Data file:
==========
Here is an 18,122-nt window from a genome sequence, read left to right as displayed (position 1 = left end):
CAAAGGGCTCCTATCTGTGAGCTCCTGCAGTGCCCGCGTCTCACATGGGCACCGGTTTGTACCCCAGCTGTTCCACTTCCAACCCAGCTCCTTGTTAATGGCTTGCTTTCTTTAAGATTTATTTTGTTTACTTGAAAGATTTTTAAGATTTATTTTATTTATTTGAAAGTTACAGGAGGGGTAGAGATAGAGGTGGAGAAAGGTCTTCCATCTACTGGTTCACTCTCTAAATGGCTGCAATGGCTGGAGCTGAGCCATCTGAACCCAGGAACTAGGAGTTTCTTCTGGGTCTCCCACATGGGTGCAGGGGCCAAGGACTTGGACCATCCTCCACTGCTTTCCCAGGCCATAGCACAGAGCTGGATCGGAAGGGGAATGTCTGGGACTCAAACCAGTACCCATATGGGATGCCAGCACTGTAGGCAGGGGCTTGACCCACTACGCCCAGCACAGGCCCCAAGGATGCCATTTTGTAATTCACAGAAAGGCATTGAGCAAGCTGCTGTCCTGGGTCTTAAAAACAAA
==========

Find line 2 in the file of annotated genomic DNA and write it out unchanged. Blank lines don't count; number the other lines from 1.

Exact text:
CAAAGGGCTCCTATCTGTGAGCTCCTGCAGTGCCCGCGTCTCACATGGGCACCGGTTTGTACCCCAGCTGTTCCACTTCCAACCCAGCTCCTTGTTAATGGCTTGCTTTCTTTAAGATTTATTTTGTTTACTTGAAAGATTTTTAAGATTTATTTTATTTATTTGAAAGTTACAGGAGGGGTAGAGATAGAGGTGGAGAAAGGTCTTCCATCTACTGGTTCACTCTCTAAATGGCTGCAATGGCTGGAGCTGAGCCATCTGAACCCAGGAACTAGGAGTTTCTTCTGGGTCTCCCACATGGGTGCAGGGGCCAAGGACTTGGACCATCCTCCACTGCTTTCCCAGGCCATAGCACAGAGCTGGATCGGAAGGGGAATGTCTGGGACTCAAACCAGTACCCATATGGGATGCCAGCACTGTAGGCAGGGGCTTGACCCACTACGCCCAGCACAGGCCCCAAGGATGCCATTTTGTAATTCACAGAAAGGCATTGAGCAAGCTGCTGTCCTGGGTCTTAAAAACAAA